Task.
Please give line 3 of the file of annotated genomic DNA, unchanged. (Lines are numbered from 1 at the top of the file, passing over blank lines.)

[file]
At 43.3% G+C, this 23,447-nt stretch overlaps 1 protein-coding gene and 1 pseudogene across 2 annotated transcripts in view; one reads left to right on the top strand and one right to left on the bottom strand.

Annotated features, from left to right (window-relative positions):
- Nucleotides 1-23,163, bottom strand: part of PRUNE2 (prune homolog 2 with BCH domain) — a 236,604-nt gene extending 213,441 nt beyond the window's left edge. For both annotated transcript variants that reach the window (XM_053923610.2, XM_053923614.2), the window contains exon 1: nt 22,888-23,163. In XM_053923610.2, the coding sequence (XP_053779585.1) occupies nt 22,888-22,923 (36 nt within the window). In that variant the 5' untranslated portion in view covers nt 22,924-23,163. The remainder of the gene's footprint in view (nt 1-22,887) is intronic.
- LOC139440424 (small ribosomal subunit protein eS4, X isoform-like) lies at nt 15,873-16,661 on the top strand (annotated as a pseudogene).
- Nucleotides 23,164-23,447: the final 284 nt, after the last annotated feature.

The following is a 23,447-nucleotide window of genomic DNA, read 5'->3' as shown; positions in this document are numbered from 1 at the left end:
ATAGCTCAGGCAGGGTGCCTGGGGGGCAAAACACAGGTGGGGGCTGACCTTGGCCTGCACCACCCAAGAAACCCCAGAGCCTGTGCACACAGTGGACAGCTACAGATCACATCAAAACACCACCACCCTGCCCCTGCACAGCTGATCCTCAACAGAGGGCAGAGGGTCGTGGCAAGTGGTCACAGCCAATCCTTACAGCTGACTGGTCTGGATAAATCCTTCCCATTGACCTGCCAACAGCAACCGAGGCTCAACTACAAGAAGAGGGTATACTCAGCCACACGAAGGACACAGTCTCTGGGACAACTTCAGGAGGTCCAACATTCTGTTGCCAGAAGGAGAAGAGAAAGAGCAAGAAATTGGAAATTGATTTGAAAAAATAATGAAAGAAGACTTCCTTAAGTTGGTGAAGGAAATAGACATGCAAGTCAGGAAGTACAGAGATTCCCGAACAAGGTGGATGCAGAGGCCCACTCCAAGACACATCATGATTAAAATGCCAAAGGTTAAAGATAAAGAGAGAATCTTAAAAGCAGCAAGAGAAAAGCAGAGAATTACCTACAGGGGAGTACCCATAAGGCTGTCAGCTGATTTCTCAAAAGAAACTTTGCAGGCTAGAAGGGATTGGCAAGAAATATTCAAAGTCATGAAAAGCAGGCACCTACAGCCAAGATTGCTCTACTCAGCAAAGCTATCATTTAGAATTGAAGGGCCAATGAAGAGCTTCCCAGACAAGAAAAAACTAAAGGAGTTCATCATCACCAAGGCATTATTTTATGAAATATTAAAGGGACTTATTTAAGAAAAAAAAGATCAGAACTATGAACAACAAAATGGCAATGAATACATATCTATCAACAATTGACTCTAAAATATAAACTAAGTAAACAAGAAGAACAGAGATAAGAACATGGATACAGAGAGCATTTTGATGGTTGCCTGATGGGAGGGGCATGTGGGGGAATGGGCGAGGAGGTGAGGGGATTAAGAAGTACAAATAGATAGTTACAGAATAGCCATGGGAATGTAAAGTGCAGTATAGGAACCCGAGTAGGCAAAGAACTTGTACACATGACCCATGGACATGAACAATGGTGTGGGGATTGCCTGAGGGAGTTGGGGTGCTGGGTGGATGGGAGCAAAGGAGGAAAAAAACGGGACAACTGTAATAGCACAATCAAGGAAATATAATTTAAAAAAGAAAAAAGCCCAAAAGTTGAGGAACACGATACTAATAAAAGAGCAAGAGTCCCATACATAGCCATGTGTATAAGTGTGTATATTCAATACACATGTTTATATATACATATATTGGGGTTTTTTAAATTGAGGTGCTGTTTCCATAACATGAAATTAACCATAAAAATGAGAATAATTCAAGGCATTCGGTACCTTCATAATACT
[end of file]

- Nucleotides 1-23,163, bottom strand: part of PRUNE2 (prune homolog 2 with BCH domain) — a 236,604-nt gene extending 213,441 nt beyond the window's left edge. For both annotated transcript variants that reach the window (XM_053923610.2, XM_053923614.2), the window contains exon 1: nt 22,888-23,163. In XM_053923610.2, the coding sequence (XP_053779585.1) occupies nt 22,888-22,923 (36 nt within the window). In that variant the 5' untranslated portion in view covers nt 22,924-23,163. The remainder of the gene's footprint in view (nt 1-22,887) is intronic.